*Jay Z’s battle over his hit song “Big Pimpin’” entered a new chapter on Monday (Sept. 21) as he appeared in court to convince the judge in the case to keep details of his reported $150 million deal with Live Nation under wraps.
According to the rap mogul, the Live Nation agreement contains extremely sensitive financial information regarding his business relationship with the company, theJasmineBrand.com reports, adding that the 80-page document details how Live Nation calculates the amount Jay Z is paid for each concert, among other things.
The rapper’s request to keep his Live Nation dealings out of the ‘Big Pimpin’ case is the latest development in the ongoing saga surrounding a lawsuit involving the classic track. The suit stems from claims made by Osama Ahmed Fahmy, the heir to 1960s composer named Baligh Hamdy who created the musical composition ‘Khosara, Khosara” which is sampled in “Big Pimpin’.” Fahmy claims that although he licensed out his father’s song, it included a moral clause. theJasmineBrand notes that Fahmy stated that Jay Z violated the clause when he included it in a song that glorified things his father did not stand for in his life.
Jay Z and his label countered Fahmy’s claims, saying they obtained the right license to use” Khosara, Khosara” and did nothing wrong. Jay Z’s attempt to have Fahmy’s lawsuit dismissed was denied by the judge, who ordered the rapper to take the stand and testify when the case goes to trial later this year. To gear up for the trial, both sides have filed documents giving various reasons for demanding that certain documents or facts be included/excluded in the case.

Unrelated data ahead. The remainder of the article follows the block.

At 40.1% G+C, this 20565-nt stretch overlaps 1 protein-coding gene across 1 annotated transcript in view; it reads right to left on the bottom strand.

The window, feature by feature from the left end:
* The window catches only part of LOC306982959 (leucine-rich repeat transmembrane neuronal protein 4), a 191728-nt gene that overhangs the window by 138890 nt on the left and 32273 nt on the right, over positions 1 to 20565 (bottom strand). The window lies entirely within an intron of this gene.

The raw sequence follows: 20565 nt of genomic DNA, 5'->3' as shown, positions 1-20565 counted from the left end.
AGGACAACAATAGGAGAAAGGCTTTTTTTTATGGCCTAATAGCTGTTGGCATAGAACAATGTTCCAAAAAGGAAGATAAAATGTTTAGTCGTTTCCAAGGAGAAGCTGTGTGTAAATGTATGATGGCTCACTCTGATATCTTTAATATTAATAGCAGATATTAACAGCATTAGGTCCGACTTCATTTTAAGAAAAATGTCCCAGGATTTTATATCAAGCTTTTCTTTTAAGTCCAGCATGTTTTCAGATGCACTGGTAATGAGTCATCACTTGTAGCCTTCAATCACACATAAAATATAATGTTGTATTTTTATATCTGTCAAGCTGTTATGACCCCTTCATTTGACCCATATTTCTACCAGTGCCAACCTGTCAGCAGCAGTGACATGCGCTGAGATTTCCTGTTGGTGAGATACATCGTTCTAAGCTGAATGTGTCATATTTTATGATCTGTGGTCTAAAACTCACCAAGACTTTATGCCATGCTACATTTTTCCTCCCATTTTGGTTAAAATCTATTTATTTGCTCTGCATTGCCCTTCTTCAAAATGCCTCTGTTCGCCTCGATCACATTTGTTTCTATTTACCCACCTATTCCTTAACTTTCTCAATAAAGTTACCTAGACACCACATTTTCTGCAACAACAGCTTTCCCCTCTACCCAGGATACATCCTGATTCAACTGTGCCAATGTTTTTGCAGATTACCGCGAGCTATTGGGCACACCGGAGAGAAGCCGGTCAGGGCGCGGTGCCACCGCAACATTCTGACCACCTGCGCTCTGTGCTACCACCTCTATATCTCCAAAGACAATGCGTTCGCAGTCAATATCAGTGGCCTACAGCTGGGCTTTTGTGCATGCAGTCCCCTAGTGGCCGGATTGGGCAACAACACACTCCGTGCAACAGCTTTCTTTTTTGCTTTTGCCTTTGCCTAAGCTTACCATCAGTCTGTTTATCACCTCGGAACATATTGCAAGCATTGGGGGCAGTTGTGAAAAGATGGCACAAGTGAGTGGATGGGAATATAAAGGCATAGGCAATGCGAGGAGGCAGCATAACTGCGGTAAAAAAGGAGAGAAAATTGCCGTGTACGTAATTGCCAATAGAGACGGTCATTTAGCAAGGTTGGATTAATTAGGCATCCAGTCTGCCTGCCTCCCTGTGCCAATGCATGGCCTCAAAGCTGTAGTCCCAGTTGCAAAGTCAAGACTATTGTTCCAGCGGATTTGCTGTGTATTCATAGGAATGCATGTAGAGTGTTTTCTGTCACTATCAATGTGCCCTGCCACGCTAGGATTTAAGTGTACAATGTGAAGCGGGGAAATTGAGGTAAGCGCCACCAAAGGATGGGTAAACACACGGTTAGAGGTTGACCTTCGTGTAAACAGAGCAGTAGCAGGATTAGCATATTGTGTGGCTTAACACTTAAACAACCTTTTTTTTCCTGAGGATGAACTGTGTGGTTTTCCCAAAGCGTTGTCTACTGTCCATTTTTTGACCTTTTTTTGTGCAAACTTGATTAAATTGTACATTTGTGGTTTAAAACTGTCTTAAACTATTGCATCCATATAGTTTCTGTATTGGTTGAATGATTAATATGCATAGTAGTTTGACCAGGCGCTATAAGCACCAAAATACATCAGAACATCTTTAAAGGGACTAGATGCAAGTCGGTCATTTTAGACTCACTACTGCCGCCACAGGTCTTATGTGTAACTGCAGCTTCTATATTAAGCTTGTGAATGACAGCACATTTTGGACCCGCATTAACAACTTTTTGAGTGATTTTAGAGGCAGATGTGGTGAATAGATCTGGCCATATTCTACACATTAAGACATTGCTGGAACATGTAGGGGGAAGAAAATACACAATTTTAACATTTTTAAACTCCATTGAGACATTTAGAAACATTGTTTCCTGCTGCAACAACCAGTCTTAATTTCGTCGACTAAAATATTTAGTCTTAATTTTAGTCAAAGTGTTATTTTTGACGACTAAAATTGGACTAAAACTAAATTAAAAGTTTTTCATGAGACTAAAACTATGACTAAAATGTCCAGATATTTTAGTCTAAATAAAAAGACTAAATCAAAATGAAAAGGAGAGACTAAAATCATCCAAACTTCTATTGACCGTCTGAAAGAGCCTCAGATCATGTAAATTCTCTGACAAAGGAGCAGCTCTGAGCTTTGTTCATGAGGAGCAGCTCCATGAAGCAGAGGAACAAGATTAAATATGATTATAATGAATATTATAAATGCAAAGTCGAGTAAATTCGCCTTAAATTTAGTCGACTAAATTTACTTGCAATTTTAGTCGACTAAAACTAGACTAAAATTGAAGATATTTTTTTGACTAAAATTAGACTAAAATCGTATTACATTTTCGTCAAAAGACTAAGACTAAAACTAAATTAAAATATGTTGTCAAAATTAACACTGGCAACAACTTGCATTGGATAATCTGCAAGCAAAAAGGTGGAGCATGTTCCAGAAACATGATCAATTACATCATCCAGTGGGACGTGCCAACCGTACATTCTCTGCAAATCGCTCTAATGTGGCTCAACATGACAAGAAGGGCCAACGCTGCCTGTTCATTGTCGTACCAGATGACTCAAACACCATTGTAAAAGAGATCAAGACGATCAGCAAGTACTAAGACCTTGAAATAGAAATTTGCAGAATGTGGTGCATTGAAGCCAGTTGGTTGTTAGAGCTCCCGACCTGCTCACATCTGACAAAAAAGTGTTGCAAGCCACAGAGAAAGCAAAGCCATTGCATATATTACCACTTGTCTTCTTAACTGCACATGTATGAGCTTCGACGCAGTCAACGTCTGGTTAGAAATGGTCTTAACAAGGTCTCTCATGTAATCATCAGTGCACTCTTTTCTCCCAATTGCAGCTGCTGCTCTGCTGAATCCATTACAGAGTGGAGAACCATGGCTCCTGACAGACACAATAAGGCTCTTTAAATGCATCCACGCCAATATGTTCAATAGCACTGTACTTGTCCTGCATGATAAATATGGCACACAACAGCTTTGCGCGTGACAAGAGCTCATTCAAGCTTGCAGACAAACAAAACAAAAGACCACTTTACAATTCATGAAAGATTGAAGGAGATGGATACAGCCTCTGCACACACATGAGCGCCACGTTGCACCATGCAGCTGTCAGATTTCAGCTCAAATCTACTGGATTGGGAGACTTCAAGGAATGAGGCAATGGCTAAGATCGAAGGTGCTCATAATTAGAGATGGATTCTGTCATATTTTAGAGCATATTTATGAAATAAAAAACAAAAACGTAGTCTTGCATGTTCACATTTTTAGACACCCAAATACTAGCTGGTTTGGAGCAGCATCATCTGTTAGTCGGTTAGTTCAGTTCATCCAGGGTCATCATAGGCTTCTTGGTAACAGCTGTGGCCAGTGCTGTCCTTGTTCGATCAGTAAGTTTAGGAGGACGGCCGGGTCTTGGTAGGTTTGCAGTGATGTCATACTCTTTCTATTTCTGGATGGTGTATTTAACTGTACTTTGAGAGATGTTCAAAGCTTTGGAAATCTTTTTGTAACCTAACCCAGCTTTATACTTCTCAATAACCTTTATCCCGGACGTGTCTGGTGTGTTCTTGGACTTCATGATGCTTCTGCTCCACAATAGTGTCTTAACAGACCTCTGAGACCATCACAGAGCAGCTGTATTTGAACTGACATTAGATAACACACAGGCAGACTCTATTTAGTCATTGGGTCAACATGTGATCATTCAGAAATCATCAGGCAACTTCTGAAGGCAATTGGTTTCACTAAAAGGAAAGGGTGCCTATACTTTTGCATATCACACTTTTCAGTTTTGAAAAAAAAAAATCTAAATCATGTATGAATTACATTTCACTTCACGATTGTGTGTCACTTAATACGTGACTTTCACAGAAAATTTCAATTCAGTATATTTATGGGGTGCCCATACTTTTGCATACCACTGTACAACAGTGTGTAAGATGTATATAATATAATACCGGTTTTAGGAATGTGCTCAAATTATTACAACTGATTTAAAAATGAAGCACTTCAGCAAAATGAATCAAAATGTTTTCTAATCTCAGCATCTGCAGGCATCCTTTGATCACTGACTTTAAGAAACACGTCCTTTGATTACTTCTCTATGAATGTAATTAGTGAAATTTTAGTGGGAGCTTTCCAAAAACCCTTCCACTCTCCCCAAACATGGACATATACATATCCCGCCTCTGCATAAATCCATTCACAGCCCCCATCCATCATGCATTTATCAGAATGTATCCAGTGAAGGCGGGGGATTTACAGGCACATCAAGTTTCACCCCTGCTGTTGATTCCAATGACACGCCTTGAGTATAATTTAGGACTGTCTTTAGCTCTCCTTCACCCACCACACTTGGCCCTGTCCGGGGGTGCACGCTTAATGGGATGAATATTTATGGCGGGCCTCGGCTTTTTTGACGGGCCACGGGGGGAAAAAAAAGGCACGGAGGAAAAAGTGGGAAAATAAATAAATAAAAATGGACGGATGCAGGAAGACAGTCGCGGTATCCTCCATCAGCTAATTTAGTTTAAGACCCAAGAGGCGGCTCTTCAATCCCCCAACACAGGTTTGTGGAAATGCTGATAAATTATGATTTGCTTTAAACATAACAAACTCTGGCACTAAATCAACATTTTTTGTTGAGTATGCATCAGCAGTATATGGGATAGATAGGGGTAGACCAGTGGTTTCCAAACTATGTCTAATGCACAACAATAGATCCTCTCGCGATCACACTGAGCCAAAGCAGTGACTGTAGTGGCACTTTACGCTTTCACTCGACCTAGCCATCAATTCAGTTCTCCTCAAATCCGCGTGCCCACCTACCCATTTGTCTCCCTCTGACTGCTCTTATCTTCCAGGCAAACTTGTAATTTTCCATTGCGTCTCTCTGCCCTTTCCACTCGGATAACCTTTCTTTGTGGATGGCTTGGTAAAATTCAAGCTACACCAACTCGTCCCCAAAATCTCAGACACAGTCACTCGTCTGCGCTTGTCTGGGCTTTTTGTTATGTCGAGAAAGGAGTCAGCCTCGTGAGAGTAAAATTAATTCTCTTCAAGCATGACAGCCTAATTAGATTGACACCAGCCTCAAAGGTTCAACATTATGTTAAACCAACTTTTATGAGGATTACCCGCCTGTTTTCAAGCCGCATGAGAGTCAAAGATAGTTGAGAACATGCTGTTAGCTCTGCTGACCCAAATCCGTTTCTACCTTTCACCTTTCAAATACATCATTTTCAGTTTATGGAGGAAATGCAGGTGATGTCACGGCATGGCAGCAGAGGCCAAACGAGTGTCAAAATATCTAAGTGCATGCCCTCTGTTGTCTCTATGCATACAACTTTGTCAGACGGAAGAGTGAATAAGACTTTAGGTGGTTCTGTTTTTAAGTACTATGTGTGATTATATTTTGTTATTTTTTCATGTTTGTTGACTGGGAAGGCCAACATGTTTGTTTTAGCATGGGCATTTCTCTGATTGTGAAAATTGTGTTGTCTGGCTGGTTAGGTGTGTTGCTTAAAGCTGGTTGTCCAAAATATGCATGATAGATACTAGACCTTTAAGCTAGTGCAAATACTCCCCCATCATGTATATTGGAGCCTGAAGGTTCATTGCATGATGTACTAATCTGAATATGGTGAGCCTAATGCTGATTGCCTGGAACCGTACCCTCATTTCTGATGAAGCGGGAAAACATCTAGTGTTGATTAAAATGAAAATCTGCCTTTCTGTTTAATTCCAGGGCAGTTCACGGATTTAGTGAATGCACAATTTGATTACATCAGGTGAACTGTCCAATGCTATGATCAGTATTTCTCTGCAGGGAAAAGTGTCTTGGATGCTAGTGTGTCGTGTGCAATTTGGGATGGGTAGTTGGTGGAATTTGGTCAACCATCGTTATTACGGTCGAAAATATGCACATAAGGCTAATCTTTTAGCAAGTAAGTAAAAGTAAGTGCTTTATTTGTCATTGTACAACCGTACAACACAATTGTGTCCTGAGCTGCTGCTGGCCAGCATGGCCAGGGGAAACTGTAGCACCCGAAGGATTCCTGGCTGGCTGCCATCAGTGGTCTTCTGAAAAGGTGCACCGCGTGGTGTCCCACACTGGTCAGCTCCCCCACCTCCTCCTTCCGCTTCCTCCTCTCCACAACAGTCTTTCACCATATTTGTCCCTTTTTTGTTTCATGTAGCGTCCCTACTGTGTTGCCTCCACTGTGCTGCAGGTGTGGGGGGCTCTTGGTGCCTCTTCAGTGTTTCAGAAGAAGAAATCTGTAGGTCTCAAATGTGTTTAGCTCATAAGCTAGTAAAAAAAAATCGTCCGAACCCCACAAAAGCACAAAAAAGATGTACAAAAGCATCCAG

Most recently, Jay Z filed documents in the case demanding that his past criminal conviction not be allowed to be discussed in court. The entertainer stated that Fahmy mentioned his plan to bring up his criminal rap sheet in the trial.
In Jay Z’s eyes, the move is absurd in light of him not having a criminal conviction in the past 10 years, not to mention his old criminal case has nothing to do with the current case at hand. Adding to this, Jay Z demanded that his net worth not be allowed to be brought up in court under claims that the only reason for even brining it up to the jury is to make them so biased that they award Fahmy more money in damages.
Regarding his deal with Live Nation, Jay Z is demanding the exclusion of details surrounding the agreement. He goes on to say that he provided Fahmy with spreadsheets with the actual revenue he brought in for concerts where he performed “Big Pimpin’.” As a result, Jay Z feels this should be sufficient.
In addition, the music mogul revealed that Live Nation maintains strict confidentiality of their artist agreements, with very few employees having access to the documents. The reason for these details being so secret, Jay Z says, is if these details were revealed it would ruin negotiations Live Nation has with other artists as well as compromise his bargaining power with other companies in the future.
To further emphasize his point Jay Z said that he signed his deal with Live Nation in 2008, years after he released “Big Pimpin’.” With that, he says Fahmy’s request is entirely irrelevant.
As it stands now, a ruling from the judge in the case on whether the Live Nation contract will be allowed into evidence for the trial has yet to come down.